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Effects of acidosis and hypoxia on the response of isolated ferret cardiac muscle to inotropic agents

N Than, N Shah, J White, J A Lee, C H Orchard
DOI: http://dx.doi.org/10.1093/cvr/28.8.1209 1209-1217 First published online: 1 August 1994

Abstract

Objective: The aim was to study the effects of acidosis and hypoxia on the response of cardiac muscle to inotropic agents which (a) act predominantly by increasing intracellular [Ca2+] (raising extracellular [Ca2+], noradrenaline, isoprenaline) and (b) act partly (phenylephrine) or predominantly (EMD 57033) by increasing myofilament calcium sensitivity. Methods: The experiments were performed on isometrically contracting, isolated ferret papillary muscles (n = 45). For each intervention dose-response curves were performed in control solution (pH 7.35), in hypercapnic acidosis (pH 6.85), and in hypoxia (produced by replacing O2 with N2 in the superfusing solution). In some experiments, the photoprotein aequorin was microinjected into superficial cells of the preparation in order to measure intracellular [Ca2+] as well as force. Results: The results were broadly similar for both classes of inotropic agent. Acidosis caused a shift of the pCa-tension curve to the right (desensitisation of the myofilaments to calcium), but had no significant effect on maximum force. A sufficient inotropic stimulus supplied by either class of inotropic agent could completely reverse the negative inotropic effects of acidosis. The main difference between the two inotropic mechanisms was that the enhanced force produced by calcium sensitisers was associated with a reduction in calcium transient amplitude, while the other inotropes increased the amplitude. The main effect of hypoxia was to decrease maximum force. All the inotropes tested were relatively ineffective in reversing the force depression due to hypoxia. Conclusions: The negative inotropic effects of acidosis can be reversed by a sufficiently large inotropic stimulus. Since calcium transient amplitude is already increased in acidosis, the results suggest that calcium sensitisers are likely to be less arrhythmogenic in this situation. The relative ineffectiveness of the inotropes in hypoxia indicates that the main mechanisms causing reduced force in this situation lie downstream of the mechanisms of action of the inotropic agents tested.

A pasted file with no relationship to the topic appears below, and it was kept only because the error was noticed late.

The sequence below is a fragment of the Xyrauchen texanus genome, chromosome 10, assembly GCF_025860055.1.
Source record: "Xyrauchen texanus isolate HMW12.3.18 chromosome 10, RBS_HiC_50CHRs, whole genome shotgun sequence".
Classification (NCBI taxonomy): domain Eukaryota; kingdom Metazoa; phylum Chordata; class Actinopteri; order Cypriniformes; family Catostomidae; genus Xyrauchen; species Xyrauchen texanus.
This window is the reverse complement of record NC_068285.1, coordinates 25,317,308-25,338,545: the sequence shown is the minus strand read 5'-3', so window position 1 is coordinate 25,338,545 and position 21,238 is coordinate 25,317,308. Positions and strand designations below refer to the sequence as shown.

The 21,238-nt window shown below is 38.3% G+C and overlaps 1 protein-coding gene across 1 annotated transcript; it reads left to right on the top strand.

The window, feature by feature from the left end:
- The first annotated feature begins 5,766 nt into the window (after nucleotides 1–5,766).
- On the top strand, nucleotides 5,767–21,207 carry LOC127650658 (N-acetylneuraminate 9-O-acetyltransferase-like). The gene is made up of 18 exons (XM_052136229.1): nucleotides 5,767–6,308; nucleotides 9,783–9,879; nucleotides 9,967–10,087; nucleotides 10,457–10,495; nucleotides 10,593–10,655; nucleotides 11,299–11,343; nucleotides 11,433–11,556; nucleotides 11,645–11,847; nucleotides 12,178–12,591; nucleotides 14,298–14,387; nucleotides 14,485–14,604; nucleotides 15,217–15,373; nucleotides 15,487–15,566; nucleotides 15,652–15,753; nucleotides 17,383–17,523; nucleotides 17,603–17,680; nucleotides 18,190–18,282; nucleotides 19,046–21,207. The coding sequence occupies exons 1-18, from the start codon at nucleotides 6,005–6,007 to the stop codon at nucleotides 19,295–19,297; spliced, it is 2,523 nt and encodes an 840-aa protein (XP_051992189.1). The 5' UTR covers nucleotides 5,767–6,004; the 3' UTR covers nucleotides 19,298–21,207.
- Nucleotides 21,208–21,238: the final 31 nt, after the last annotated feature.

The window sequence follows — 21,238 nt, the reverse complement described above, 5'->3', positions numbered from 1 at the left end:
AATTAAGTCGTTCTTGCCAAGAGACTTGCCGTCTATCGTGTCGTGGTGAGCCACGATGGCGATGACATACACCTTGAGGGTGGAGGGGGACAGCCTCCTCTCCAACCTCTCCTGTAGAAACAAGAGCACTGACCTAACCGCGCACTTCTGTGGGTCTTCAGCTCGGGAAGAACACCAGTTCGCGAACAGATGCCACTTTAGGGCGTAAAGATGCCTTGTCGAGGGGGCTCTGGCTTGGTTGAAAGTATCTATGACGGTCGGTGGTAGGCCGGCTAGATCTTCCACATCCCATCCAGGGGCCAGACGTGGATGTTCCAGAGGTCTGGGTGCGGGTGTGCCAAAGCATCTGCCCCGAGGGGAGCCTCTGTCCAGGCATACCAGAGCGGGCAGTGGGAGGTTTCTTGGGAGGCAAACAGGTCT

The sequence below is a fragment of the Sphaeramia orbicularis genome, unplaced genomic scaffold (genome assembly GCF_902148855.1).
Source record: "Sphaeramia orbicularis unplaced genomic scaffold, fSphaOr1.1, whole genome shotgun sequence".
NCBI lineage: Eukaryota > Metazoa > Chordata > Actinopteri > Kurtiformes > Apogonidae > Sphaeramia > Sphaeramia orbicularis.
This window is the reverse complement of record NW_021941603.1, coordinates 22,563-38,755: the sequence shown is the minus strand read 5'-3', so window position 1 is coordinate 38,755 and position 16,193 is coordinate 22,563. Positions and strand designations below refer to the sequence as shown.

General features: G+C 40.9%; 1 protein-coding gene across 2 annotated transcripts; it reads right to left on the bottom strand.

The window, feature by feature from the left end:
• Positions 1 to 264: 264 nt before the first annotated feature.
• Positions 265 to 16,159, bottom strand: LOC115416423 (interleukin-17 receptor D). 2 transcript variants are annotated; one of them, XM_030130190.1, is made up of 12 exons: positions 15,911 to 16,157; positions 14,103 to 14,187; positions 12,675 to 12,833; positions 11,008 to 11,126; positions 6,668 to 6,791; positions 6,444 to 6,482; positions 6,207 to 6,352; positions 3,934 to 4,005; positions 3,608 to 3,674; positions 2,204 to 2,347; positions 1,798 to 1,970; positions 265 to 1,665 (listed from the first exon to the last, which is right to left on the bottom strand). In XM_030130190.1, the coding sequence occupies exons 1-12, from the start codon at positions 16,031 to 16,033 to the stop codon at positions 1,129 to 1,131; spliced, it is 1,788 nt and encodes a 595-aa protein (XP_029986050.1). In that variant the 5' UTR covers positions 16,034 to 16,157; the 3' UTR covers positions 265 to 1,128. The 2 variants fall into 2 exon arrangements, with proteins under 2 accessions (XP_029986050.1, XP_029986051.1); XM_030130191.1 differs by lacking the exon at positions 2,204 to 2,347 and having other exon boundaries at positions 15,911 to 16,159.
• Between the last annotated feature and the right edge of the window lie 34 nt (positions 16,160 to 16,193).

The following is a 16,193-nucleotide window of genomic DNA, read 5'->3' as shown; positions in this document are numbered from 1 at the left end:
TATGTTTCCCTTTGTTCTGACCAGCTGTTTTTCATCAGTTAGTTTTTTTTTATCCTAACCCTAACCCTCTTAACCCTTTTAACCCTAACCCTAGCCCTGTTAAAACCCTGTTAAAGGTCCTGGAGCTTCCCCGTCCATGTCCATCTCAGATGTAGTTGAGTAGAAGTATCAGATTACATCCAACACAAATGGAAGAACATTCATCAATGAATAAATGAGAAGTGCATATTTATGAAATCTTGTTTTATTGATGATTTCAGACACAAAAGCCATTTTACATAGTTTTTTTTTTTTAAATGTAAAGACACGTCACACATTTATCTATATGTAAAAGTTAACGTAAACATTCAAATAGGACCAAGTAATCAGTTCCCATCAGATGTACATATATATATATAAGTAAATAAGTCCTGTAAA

Cardiovascular Research 1994;28:1209-1217

Key terms
  • calcium
  • acidosis
  • hypoxia
  • cardiac muscle
  • heart
  • inotropic agents
  • cardiotonic agents

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